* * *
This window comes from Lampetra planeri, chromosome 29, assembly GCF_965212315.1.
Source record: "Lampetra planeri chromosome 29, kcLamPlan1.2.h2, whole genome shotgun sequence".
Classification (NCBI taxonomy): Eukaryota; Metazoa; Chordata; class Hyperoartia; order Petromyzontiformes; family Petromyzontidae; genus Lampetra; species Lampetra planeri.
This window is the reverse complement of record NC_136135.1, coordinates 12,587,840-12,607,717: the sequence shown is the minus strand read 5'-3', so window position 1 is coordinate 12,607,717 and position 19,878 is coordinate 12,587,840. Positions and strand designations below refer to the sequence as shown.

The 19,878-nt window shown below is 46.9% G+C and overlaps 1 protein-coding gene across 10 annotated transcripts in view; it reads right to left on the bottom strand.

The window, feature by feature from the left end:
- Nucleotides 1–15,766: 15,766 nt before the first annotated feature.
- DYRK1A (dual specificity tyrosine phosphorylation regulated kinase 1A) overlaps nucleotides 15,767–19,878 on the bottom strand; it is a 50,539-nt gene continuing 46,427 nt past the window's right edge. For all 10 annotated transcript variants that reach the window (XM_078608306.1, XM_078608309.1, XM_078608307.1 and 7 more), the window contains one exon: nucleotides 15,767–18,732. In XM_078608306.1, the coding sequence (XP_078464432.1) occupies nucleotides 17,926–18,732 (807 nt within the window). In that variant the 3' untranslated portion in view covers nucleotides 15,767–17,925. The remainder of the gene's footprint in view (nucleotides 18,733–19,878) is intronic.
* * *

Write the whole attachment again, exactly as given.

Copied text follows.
This window comes from Lampetra planeri, chromosome 29, assembly GCF_965212315.1.
Source record: "Lampetra planeri chromosome 29, kcLamPlan1.2.h2, whole genome shotgun sequence".
Classification (NCBI taxonomy): Eukaryota; Metazoa; Chordata; class Hyperoartia; order Petromyzontiformes; family Petromyzontidae; genus Lampetra; species Lampetra planeri.
This window is the reverse complement of record NC_136135.1, coordinates 12,587,840-12,607,717: the sequence shown is the minus strand read 5'-3', so window position 1 is coordinate 12,607,717 and position 19,878 is coordinate 12,587,840. Positions and strand designations below refer to the sequence as shown.

The 19,878-nt window shown below is 46.9% G+C and overlaps 1 protein-coding gene across 10 annotated transcripts in view; it reads right to left on the bottom strand.

The window, feature by feature from the left end:
- Nucleotides 1–15,766: 15,766 nt before the first annotated feature.
- DYRK1A (dual specificity tyrosine phosphorylation regulated kinase 1A) overlaps nucleotides 15,767–19,878 on the bottom strand; it is a 50,539-nt gene continuing 46,427 nt past the window's right edge. For all 10 annotated transcript variants that reach the window (XM_078608306.1, XM_078608309.1, XM_078608307.1 and 7 more), the window contains one exon: nucleotides 15,767–18,732. In XM_078608306.1, the coding sequence (XP_078464432.1) occupies nucleotides 17,926–18,732 (807 nt within the window). In that variant the 3' untranslated portion in view covers nucleotides 15,767–17,925. The remainder of the gene's footprint in view (nucleotides 18,733–19,878) is intronic.